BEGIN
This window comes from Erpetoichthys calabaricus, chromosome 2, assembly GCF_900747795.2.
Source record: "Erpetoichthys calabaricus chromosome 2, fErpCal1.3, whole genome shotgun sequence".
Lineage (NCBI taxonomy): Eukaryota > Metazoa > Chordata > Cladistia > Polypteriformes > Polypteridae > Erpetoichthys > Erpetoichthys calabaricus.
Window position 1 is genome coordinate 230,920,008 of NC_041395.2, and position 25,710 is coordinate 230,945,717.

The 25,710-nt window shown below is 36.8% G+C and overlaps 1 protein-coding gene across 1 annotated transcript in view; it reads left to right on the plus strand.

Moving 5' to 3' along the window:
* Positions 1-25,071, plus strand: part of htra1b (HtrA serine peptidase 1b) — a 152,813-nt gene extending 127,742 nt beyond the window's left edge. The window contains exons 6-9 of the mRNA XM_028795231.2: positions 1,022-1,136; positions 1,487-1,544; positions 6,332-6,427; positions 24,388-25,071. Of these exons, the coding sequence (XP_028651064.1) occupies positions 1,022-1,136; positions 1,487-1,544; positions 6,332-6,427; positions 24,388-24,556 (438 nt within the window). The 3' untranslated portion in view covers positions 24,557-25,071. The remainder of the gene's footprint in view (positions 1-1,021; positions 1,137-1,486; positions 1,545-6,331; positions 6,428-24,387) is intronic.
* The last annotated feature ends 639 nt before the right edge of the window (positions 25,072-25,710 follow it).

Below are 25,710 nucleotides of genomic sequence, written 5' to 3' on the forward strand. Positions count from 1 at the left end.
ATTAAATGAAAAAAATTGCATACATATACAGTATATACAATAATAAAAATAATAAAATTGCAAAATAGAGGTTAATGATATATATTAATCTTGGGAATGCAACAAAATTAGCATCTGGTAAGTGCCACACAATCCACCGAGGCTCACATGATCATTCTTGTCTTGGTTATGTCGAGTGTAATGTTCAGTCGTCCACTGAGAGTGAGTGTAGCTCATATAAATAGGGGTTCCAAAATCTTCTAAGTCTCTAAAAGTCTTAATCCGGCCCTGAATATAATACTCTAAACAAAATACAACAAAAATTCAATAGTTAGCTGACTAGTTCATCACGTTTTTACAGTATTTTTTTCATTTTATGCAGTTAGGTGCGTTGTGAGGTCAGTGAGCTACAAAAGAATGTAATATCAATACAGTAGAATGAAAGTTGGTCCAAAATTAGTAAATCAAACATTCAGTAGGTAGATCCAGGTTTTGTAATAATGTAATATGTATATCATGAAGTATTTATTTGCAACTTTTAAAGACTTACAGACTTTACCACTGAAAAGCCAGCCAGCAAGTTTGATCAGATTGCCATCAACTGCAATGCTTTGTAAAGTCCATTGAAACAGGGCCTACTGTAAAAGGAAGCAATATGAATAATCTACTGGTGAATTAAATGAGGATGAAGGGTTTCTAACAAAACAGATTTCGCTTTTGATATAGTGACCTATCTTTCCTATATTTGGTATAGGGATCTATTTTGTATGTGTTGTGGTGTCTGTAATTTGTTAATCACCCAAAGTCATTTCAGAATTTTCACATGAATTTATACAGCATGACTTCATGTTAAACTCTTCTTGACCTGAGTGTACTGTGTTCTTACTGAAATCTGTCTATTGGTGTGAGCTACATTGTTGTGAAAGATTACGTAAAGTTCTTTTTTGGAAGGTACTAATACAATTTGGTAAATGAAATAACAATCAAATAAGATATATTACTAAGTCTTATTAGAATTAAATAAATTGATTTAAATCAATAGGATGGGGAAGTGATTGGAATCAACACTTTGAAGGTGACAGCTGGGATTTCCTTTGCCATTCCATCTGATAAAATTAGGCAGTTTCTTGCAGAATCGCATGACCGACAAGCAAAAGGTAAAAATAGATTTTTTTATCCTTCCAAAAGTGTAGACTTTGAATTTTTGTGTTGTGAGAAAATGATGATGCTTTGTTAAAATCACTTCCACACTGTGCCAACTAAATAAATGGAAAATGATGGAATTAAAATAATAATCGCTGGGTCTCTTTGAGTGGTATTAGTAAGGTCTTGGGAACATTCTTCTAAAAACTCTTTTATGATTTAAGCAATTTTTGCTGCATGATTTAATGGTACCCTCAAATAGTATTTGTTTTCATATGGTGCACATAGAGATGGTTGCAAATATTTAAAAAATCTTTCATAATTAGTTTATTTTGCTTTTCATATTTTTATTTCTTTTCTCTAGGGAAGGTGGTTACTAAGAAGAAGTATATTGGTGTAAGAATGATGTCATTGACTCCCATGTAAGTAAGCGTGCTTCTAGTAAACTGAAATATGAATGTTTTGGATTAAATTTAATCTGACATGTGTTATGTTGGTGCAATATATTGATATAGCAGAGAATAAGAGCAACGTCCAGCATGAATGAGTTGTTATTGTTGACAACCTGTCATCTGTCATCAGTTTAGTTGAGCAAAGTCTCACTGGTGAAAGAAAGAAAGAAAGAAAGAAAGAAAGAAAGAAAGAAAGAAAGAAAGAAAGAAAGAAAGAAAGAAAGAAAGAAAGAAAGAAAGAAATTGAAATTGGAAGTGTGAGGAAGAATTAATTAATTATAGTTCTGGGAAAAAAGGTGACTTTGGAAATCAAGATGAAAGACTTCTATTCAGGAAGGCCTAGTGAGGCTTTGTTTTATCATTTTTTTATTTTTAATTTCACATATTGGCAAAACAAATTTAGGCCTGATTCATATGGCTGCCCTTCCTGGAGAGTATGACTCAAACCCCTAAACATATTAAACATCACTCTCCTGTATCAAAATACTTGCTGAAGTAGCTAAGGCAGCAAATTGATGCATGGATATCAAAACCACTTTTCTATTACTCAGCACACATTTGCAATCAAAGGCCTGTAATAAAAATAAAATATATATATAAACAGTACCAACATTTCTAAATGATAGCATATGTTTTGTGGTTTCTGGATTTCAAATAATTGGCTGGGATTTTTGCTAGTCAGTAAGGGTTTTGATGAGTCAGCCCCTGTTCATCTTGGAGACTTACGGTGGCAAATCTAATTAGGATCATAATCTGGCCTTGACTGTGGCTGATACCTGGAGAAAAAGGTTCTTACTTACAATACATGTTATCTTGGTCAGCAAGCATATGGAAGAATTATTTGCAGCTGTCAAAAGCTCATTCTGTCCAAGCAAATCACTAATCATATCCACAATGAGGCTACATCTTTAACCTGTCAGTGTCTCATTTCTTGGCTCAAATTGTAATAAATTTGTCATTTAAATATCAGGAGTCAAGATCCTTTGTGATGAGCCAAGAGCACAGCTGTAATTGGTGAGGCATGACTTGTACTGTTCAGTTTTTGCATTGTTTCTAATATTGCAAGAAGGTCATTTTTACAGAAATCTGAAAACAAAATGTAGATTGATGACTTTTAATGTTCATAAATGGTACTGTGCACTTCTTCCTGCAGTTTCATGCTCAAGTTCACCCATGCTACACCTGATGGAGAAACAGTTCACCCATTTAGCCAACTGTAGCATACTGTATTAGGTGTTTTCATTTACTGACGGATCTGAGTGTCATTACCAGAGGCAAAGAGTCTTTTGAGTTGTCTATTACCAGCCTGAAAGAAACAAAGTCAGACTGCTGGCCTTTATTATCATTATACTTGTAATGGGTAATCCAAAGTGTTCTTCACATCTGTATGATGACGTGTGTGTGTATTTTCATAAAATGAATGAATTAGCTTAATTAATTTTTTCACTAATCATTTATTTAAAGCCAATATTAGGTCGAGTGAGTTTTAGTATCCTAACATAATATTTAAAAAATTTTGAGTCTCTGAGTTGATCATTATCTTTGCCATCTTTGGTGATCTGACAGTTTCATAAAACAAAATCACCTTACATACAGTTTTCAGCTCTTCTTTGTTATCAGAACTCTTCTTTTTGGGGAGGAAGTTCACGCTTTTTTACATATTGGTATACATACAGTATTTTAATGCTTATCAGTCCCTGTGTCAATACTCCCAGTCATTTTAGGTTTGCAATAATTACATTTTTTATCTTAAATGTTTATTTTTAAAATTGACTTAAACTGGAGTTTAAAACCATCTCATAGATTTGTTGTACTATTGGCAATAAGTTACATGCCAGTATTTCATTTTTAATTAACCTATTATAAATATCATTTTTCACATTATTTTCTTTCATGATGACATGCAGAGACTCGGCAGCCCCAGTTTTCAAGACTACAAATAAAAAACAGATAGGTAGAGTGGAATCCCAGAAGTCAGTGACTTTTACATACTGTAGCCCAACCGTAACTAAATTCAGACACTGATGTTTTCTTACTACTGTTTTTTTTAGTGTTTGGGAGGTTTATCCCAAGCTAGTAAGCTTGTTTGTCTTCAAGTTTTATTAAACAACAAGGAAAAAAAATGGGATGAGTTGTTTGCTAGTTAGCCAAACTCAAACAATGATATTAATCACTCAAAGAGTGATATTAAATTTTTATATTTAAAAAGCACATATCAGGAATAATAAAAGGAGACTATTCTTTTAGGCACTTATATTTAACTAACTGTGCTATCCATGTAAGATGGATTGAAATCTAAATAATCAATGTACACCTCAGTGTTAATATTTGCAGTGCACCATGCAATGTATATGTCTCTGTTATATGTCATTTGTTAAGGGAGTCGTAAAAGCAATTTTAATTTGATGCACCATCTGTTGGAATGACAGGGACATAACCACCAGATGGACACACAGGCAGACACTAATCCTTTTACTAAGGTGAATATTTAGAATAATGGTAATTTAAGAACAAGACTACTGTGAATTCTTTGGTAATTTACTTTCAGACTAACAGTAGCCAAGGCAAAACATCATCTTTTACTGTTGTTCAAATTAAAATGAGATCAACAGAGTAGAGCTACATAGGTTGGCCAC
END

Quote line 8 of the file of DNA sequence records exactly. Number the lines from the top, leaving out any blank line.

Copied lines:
* The last annotated feature ends 639 nt before the right edge of the window (positions 25,072-25,710 follow it).